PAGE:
Three subatomic particles have been discovered by scientists working at the Large Hadron Collider, (LHC), as they attempt to unlock the building blocks for the universe.
CERN's LHC, which measures 27 km (16.8 miles) in length, is where the Higgs boson was discovered. It is believed that this particle and its associated energy field were vital for the creation of the universe 13.7 billion years after the Big Bang.
CERN scientists now claim they have discovered a new type of "pentaquark" as well as the first ever pair of "tetraquarks," which adds three new members to the LHC's list of hadrons.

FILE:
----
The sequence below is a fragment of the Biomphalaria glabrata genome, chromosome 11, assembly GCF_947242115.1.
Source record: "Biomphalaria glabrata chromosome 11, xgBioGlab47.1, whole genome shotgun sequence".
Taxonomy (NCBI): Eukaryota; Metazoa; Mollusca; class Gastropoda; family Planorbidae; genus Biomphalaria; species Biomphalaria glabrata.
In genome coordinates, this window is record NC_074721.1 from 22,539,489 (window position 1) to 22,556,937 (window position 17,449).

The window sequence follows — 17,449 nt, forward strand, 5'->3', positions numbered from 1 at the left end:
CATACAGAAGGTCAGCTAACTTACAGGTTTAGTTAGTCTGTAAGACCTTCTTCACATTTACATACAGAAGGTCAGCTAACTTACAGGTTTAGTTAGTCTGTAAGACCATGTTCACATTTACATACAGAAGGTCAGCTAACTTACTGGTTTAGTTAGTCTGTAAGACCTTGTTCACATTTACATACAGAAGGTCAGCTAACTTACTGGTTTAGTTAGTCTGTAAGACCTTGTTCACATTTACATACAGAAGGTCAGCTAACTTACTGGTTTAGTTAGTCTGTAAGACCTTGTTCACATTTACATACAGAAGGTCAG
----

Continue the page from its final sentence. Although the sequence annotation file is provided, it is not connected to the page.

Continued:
These will allow physicists to better understand how quarks are bound together to create composite particles.
Quarks are elementary particles which combine in groups of twos or threes to form hadrons, such as protons and neutrons.
They can combine to form four-quark or five-quark particles, or pentaquarks and tetraquarks.
Niels Tuning, physicist, stated in a statement that "the more we do analyses, the more exotic hadrons we discover."